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Figure. II- 1. Schematic diagram of the maze Tolman used to test the ability of rats to infer a detour.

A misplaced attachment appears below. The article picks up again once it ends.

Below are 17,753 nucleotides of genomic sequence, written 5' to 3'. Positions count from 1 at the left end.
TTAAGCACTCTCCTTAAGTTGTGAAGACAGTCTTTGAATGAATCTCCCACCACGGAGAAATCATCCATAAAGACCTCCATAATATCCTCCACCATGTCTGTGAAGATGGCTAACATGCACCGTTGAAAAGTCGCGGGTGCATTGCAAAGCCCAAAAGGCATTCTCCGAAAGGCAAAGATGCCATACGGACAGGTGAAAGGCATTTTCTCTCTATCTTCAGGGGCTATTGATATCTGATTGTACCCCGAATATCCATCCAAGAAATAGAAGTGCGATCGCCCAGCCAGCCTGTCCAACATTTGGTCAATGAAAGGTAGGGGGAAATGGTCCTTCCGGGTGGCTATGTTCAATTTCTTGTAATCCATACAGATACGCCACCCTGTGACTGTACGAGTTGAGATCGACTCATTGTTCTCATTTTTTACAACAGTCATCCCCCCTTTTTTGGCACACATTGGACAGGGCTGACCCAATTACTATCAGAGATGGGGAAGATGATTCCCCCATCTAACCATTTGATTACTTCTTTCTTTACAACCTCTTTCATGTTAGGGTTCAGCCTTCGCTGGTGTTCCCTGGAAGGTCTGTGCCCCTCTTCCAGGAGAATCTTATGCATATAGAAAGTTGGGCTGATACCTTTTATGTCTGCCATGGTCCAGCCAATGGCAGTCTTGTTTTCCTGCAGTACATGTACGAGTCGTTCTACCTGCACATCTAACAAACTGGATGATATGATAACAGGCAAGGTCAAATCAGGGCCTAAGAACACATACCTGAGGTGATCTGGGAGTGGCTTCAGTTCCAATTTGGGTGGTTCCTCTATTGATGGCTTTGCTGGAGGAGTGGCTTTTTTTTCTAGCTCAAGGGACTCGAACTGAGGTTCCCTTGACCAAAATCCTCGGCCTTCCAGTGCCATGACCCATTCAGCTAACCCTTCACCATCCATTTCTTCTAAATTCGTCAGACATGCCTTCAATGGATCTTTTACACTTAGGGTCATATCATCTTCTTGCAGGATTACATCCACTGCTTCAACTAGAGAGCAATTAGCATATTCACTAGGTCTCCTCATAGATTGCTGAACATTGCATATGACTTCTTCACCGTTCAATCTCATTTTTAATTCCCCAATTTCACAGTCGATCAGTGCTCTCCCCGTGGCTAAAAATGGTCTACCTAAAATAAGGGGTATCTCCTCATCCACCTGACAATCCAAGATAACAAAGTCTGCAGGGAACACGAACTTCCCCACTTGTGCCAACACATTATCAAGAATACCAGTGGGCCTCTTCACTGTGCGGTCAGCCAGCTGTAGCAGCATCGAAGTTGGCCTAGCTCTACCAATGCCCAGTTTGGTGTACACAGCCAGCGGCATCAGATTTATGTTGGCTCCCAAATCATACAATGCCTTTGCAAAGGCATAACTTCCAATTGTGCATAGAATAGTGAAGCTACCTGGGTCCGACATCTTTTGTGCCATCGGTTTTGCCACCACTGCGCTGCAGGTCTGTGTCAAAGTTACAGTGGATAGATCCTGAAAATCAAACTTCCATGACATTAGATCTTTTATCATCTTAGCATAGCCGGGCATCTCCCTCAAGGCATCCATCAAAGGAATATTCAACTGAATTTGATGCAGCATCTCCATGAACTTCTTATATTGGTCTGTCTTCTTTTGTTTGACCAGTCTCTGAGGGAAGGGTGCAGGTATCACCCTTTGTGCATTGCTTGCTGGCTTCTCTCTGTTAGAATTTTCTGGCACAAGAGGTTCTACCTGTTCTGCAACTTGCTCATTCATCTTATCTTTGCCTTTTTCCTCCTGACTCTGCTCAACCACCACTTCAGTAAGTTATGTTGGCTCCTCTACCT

Thus, Tolman's basic premise was that learning generally involved the acquisition of knowledge about the world, and in particular about relationships among stimuli and between stimuli and their consequences, and that this knowledge led to expectancies when the animal was put in testing situations. His views contrasted sharply with those of the behaviorists on three key features of learning. First, the behaviorists argued that the contents of memory involve habits that can be characterized as acquired stimulus-response reflex sequences. But for Tolman learning involved the creation of a "cognitive map" that organized the relations among stimuli and consequences that would guide behavioral solutions to obtain desired consequences. Second, for the behaviorists reinforcement was the central driving force of learning. Thorndike's "law of effect" attributes all learning to the principle that behaviors that lead to a positive reinforcement strengthen stimulus-response connections and are thus more likely to be repeated. Alternatively, Pavlov had proposed that learning involved the association of conditioned and unconditioned stimulus through temporal contiguity. In Pavlov's paradigm, that key association was between the bell, as conditioned stimulus, and the taste of food as unconditioned stimulus; through the learned association the bell comes to substitute for the food taste in